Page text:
Last year, my world unexpectedly crumbled. I lost my job, my partner and began on a downward spiral of clinical depression.
Luckily, I was surrounded by people who would listen to me without judgement, and it was thanks to those people that I slowly healed over time. Then the pandemic hit, and a topic on everyone’s lips was loneliness. I vowed to myself that I would do everything I could to ensure that even one other person never felt alone.
And that’s when I stumbled upon a Facebook post asking for volunteers to write to prison inmates. I had no initial hesitation and immediately messaged to express my interest. I was assigned a middle-aged, female inmate in a high-security prison located in the south. All I knew about her was her name and that she was incarcerated for murder.
I felt almost immediate regret and spent that night in bed questioning and thinking what type of murder she was charged with, as though some kinds are more forgivable than others.
Left with the address to write to and a brief description of my new friend, I spent a few weeks pondering whether I’d made the right decision before I put pen to paper. Have I put myself and my family in danger? How could I possibly begin to sympathize with a murder felon? Will they become obsessed with me? All of these are reasonable fears. But there are several safety measures put in place to ensure both penpals remain safe.
I discussed my concerns with some family members and friends, many of whom thought I was joking, laughing at what I was about to get myself into. They said it was possibly the craziest thing I’d ever done. But, one or two who really understood the value that I saw in the program discussed my worries with me and reminded me why I signed up in the first place.
I tore just one page from my notebook and intended my first letter to my new friend to be an introduction to who I was, talking about my love of history, my dog and the fact that I’m one of three girls. I thought one sheet of paper would be enough, but found myself wanting to keep writing. The process reminded me of how much I love writing real letters and how we have lost a beautiful love language to social media and texts on smartphones.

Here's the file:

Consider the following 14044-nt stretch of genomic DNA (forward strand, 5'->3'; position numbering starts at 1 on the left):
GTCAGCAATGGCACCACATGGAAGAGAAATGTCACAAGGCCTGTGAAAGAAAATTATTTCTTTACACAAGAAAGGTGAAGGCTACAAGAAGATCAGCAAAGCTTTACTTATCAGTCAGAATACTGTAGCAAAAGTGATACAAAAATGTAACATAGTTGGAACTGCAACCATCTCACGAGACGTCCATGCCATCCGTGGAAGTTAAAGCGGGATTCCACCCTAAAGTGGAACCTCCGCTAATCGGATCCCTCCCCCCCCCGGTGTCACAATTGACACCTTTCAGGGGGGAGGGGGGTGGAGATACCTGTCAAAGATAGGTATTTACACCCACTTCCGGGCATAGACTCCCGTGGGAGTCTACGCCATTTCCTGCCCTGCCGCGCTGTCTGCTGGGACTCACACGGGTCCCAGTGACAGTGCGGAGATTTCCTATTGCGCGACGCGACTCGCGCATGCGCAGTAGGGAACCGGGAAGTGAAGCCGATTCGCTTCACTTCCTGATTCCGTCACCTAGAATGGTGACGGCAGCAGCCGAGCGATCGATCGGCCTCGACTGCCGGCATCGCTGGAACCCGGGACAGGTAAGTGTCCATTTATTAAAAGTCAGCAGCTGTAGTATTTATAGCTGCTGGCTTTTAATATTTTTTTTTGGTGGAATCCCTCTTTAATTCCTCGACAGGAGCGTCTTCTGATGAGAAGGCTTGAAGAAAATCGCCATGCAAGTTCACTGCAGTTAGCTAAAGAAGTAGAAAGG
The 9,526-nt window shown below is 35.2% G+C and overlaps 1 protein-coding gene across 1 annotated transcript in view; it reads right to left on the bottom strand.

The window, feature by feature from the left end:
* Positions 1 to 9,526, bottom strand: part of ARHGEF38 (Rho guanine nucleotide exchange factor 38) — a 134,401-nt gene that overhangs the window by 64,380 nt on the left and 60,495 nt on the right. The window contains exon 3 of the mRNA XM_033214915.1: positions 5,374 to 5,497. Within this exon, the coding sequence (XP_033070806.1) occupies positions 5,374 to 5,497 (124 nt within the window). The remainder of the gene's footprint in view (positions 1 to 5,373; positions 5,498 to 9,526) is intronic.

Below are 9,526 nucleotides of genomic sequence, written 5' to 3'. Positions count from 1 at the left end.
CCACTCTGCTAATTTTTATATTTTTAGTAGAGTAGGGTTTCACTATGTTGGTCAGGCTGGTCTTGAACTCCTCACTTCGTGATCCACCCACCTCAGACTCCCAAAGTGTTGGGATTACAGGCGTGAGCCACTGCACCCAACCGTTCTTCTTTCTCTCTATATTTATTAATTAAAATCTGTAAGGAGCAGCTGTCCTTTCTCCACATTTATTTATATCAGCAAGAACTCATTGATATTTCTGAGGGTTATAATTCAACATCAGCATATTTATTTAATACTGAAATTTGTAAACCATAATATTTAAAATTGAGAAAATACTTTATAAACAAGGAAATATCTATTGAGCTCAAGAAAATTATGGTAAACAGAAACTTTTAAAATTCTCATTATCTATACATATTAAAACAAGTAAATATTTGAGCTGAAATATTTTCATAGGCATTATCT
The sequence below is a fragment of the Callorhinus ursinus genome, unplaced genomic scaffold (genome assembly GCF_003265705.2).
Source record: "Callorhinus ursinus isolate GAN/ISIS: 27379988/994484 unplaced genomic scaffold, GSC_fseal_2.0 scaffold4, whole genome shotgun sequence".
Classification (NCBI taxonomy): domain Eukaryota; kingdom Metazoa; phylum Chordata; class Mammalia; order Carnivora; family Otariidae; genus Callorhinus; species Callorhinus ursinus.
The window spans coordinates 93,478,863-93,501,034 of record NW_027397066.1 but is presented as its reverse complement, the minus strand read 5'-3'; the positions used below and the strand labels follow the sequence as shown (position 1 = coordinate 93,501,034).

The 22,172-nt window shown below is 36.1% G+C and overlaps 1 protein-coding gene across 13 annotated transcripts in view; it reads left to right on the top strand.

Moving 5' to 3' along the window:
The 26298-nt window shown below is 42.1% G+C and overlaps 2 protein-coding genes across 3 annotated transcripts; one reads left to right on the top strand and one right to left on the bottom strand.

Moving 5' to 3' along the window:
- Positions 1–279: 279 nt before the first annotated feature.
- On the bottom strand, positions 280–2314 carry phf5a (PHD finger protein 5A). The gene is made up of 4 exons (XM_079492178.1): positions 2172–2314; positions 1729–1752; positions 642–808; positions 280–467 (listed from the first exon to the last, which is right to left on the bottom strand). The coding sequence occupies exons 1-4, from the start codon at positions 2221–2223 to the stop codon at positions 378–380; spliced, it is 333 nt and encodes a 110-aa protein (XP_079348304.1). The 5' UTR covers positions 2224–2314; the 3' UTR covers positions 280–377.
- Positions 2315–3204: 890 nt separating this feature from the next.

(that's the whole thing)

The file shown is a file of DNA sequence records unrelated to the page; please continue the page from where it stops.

Handing over a letter addressed to a state prison at the post office is an incredibly strange feeling. The first time I did it there was an overwhelming feeling of shame, as though the lady behind the counter would think I was up to something suspicious or was writing to my lover on the inside.
Weeks go by before you can expect a letter back. Prisons have to check the contents of the letter, and then, of course, there is the matter of us being in different countries — I’m across the Atlantic in the UK. When a letter showed up on my doorstep featuring a US stamp, I’d almost forgotten entirely what could be inside.
Just a few lines in, I learned that the lady I had set myself up for a relationship with was imprisoned for killing another woman while driving under the influence of alcohol. I was relieved that she hadn’t killed somebody in cold blood but felt anger that she had put herself in a situation I could have never condoned.
She is middle-aged, and has a good handful of children and grandchildren who she has yet to meet. Her hobbies are similar to those of most other women her age, and when she wrote about her love for the outdoors and the feeling of sand between her toes, my shoulders dropped and eyes softened.
My penpal told me about the crime. Each day she says she would swap her life for the one she took. And although she has missed seeing nearly all of her children grow up and have their own babies, she knows every moment in that cell is deserved.
I still continue to wrestle with my emotions, to ponder whether striking up conversations with somebody who took the life of another human being is right or wrong. But does anybody deserve to feel alone? To feel as though there is nobody who will talk to them and sympathize with their fears and worries? I must admit that if she hadn’t said she felt regret for what she’d done, I’d struggle to feel any affection toward her at all. However, it’s clear to me that she could not regret her previous choices more.
The decision she made to get behind the wheel after a drink was reckless and ultimately tragic. She will live with that decision and the pain of its consequences for the rest of her life. But her vulnerability, humor, and the fact that she is still, underneath it all, just a very normal person inspires me. I have never encountered such a level of honesty.
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